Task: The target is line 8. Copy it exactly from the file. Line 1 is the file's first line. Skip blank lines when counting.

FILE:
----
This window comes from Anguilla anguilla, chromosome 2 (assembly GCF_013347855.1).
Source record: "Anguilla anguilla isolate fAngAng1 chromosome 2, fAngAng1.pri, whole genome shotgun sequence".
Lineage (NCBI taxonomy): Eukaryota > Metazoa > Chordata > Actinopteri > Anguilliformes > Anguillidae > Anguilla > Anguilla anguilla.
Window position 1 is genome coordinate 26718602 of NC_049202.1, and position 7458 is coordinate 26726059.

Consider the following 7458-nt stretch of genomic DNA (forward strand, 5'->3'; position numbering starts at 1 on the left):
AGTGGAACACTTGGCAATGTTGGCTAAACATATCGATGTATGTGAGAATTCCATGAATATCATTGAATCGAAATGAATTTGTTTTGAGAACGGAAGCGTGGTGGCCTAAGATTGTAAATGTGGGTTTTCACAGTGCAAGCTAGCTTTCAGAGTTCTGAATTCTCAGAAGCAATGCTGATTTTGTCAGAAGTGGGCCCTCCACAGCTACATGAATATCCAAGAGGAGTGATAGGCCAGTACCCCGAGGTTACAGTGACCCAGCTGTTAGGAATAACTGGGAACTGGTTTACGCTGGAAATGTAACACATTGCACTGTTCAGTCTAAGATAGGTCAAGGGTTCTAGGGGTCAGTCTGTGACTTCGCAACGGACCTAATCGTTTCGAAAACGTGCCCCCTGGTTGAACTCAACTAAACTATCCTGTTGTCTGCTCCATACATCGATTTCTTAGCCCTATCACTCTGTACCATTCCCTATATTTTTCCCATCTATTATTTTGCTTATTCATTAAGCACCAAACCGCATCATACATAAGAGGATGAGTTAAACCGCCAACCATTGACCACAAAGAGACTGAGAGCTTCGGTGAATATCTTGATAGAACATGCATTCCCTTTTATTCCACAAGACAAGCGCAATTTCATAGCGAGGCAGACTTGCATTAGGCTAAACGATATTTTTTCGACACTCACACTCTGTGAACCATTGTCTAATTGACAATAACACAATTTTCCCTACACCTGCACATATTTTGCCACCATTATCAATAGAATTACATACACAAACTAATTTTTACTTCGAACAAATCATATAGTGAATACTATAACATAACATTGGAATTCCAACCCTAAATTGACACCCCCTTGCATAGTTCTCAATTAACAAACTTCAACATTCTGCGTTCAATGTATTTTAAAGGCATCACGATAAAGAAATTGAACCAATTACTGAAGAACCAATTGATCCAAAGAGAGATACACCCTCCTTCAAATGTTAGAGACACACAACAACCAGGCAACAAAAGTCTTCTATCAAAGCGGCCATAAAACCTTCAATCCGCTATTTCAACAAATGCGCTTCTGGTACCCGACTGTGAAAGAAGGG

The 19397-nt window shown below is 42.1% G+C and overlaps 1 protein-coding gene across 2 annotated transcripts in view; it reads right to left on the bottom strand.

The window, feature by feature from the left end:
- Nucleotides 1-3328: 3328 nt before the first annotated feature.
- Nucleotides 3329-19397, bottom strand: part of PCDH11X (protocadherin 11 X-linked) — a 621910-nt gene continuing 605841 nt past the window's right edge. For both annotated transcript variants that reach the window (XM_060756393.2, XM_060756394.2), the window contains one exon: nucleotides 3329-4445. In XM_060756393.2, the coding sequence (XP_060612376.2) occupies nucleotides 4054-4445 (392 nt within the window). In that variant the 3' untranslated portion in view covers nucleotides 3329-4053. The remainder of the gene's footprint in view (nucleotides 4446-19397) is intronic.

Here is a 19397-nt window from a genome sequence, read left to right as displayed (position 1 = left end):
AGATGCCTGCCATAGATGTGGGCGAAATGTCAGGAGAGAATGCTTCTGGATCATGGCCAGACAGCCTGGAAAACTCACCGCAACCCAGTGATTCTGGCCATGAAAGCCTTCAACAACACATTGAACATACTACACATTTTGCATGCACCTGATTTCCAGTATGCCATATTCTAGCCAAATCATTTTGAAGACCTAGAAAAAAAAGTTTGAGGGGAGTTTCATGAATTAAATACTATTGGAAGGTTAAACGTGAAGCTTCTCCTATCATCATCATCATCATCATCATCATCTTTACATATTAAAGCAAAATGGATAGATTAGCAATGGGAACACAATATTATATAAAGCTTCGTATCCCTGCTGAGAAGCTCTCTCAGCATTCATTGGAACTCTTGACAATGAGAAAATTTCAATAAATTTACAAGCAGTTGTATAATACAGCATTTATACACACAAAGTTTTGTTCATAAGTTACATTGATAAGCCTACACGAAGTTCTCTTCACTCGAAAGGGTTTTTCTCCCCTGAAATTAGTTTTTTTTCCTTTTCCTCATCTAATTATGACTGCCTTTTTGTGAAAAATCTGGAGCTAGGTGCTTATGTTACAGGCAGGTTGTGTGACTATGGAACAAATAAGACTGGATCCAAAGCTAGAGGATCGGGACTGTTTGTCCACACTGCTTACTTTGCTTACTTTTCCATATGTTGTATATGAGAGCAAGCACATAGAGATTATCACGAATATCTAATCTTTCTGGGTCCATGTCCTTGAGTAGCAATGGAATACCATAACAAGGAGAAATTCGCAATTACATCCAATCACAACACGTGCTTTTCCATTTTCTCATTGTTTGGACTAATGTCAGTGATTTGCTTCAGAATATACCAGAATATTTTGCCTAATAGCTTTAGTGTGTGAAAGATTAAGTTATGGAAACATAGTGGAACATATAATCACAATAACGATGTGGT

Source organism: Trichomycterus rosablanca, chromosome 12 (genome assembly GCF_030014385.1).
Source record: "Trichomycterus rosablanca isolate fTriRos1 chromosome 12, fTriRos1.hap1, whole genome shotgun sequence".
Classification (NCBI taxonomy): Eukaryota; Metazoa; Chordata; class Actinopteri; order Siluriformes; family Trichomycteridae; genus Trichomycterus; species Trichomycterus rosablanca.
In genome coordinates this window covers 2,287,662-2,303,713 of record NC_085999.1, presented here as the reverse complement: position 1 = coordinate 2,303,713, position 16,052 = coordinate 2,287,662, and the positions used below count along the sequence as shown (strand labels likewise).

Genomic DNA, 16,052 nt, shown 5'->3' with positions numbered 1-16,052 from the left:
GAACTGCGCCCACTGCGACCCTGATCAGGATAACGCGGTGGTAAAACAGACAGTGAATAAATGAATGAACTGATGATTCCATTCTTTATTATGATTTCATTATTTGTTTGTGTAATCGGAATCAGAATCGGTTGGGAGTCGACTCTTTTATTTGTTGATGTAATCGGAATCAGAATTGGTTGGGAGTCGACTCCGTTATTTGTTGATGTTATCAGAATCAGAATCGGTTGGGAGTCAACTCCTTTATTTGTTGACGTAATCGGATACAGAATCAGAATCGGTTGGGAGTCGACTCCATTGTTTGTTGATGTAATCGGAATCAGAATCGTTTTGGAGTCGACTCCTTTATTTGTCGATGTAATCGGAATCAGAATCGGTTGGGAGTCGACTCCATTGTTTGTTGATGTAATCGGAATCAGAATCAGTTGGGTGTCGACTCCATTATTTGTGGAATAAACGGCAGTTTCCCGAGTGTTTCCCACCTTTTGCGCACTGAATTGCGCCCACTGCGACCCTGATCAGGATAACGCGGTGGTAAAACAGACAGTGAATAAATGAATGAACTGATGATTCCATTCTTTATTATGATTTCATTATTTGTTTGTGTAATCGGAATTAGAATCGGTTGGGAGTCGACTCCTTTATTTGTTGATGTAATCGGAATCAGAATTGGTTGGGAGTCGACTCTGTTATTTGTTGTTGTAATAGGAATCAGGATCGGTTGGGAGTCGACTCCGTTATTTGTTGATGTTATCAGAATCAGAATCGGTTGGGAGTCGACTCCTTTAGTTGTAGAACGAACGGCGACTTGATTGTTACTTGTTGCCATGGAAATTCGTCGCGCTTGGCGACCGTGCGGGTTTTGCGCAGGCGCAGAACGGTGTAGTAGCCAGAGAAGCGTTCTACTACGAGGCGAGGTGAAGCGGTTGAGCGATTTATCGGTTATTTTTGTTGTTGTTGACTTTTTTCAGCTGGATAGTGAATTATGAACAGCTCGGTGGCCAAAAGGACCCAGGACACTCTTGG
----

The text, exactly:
The window, feature by feature from the left end: